The city set up additional guidelines in recent years to help determine what projects qualify for longer tax breaks, since city officials felt too many companies were getting the full 10 years. Franklin also always ties a tax break to new jobs, so council members have a way to gauge how the company is growing. That’s a lesson city officials learned after a local manufacturer closed its plant but is still paying reduced taxes.

The city approved a 10-year abatement for a developer who built a new spec building that was purchased by lumber company Trussway. But Trussway closed the plant in July 2009, and the city has allowed the tax break to continue because technically the company is meeting the terms of the agreement even though no one is working at the building. Now, the city always requires a company to create at least one job in order to be considered, Austin said.

The city council then reviews annual reports, which is when council members can ask questions about why a company isn’t meeting its goals. For example, in 2011 and 2012 some Japanese companies, such as Premium Composite Tech, fell behind on their projects,

McGuinness said. The companies explained that their expansions and production were slowed down because of the tsunami that hit Japan, which disrupted supply chains and drastically cut orders, McGuinness said.

The city is willing to take a loss on taxes now because most of the companies will still be up and running in Franklin for many years after the tax break is over, he said. For example, KYB Americas Corp. has been in Franklin for 25 years, more than doubled its original plant size and now employs more than 700 people, he said.

‘Beyond success stories’

Companies also consider incentives when looking to grow their company. Mitsubishi’s recent expansion added a new division of the global company that is making turbochargers, and having a good relationship with the city and getting incentives can help persuade decision-makers in Japan to pick Franklin, general manager Bob Francis said.

“We now have another Mitsubishi company here, and (incentives) may have some impact on that,” Francis said.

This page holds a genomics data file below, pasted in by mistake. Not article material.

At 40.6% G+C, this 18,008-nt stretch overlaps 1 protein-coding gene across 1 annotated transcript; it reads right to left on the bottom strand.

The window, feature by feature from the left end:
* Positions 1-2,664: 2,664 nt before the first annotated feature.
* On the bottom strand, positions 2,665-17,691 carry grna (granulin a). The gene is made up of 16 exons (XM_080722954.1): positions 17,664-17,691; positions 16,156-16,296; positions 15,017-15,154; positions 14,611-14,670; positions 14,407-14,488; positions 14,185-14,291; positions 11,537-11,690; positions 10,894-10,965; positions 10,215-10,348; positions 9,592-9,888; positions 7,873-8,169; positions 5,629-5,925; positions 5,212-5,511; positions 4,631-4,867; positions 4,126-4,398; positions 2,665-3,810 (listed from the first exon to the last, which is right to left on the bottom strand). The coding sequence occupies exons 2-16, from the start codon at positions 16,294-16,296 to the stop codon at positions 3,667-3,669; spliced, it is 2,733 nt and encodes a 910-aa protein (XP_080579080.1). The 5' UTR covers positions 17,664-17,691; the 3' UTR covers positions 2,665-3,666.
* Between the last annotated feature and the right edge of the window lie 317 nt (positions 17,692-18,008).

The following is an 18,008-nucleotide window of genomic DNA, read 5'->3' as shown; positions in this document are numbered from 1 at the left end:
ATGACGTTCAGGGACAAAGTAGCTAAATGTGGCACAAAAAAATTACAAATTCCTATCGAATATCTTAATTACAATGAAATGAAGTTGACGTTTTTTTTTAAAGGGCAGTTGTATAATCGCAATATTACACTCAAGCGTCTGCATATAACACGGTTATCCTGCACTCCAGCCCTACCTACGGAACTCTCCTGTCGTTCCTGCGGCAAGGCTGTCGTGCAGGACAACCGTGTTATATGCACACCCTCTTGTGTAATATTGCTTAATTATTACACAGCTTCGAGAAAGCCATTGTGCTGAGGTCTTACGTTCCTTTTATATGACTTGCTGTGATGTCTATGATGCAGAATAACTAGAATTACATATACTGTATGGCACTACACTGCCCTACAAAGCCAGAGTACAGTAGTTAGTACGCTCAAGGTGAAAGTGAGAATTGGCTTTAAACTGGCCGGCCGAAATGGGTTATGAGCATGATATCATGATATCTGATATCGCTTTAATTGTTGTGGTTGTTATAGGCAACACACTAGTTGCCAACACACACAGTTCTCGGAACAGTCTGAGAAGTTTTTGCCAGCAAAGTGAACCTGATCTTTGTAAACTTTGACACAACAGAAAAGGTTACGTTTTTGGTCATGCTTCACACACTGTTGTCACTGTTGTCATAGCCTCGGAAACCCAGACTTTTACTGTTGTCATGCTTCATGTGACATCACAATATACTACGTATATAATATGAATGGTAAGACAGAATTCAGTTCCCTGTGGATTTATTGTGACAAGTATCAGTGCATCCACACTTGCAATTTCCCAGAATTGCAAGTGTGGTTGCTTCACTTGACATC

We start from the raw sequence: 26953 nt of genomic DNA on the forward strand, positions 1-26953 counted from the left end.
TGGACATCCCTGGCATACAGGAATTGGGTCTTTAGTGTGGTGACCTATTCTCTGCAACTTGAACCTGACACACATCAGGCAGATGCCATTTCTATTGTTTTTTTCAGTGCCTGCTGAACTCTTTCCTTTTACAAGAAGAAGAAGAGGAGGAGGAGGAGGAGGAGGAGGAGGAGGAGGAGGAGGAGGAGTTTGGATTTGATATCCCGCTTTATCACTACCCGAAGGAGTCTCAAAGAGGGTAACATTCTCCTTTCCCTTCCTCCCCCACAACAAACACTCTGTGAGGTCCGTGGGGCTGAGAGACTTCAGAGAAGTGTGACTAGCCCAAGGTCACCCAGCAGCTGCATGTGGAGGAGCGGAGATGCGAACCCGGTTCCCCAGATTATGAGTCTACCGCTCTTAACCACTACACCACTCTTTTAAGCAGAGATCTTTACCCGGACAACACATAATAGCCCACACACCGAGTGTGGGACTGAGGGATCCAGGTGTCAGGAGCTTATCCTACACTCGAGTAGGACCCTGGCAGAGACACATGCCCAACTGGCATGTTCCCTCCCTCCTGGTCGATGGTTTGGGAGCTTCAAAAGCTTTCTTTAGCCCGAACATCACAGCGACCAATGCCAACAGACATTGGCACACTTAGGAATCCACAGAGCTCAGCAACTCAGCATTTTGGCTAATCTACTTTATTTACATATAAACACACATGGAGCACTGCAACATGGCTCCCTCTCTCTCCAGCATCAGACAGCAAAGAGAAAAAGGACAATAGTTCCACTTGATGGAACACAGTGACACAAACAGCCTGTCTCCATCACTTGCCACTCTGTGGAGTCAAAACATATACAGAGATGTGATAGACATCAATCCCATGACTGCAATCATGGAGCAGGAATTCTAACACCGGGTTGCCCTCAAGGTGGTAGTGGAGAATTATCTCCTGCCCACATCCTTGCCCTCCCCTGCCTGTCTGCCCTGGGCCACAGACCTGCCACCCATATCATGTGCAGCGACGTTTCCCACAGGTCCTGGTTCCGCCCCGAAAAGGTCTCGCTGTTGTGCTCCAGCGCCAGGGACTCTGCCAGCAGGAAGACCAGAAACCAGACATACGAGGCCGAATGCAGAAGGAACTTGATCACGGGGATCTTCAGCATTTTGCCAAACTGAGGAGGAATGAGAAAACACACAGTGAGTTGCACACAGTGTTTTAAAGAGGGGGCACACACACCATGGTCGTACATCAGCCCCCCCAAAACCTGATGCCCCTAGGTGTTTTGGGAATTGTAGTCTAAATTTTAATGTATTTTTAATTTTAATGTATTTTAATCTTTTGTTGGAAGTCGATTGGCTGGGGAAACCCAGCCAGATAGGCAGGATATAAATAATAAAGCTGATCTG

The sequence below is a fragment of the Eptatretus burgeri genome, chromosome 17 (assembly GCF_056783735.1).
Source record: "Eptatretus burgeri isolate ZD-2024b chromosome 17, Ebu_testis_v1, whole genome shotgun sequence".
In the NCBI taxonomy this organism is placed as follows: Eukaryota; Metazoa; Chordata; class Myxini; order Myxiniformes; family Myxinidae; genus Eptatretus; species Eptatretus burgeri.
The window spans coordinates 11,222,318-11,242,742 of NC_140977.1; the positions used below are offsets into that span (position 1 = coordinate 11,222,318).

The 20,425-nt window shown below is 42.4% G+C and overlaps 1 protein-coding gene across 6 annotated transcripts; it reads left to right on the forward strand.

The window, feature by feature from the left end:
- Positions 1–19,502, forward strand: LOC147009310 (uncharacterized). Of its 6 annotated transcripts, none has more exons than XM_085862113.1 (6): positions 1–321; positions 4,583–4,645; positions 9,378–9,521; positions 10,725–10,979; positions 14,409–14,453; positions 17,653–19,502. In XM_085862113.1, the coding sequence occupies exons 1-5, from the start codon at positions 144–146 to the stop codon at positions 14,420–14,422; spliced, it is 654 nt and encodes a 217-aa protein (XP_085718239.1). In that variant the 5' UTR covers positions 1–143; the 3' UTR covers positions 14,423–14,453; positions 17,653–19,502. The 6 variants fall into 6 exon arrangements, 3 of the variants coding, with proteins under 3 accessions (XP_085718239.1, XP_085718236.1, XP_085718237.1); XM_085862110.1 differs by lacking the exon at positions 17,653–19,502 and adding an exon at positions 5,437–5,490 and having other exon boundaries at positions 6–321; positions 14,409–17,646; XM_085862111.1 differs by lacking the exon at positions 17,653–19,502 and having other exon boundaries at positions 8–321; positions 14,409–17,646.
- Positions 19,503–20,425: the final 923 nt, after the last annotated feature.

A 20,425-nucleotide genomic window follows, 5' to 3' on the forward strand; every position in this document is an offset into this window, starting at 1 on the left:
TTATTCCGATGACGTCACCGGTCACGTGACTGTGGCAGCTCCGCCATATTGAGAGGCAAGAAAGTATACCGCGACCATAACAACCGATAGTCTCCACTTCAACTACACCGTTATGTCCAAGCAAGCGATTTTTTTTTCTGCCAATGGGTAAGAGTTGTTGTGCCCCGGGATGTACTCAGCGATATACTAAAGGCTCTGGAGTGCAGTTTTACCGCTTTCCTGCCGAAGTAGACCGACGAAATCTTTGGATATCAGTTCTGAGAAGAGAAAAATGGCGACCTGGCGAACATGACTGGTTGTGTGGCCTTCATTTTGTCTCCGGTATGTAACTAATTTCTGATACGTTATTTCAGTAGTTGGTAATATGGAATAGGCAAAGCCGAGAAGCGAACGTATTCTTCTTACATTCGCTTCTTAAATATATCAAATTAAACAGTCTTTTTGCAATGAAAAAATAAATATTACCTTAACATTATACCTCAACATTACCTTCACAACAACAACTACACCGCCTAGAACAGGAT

Companies often make a conservative estimate of how many employees will be hired and end up adding several more, McGuinness said.

“We’ve had some of those that are beyond success stories where they were supposed to create 30 jobs and they created 40,” McGuinness said.

Electro-Spec was one of those companies, when in 2008 it promised to keep its 43 employees and hire seven new people. In the five years since, Electro-Spec hired 32 people as the company kept adding customers and getting new orders.

Having the city commit to a tax break makes it easier to justify buying new equipment and hiring people. The money Electro-Spec didn’t have to spend on taxes was put toward hiring workers, Smith said. Once those workers are trained, they can start producing components, which allows the company to more quickly generate new income that allows it to pay the annual taxes and continue hiring, he said.

“In every situation it has been really instrumental to our ability to not just expand, but to secure business with new or existing customers,” Smith said. “It’s been a great resource for us, and the city of Franklin has been supportive and aggressive in supporting our business.”

Think your friends should see this? Share it with them!

All content copyright ©2015 Daily Journal, a division of Home News Enterprises unless otherwise noted.
All rights reserved. Privacy policy.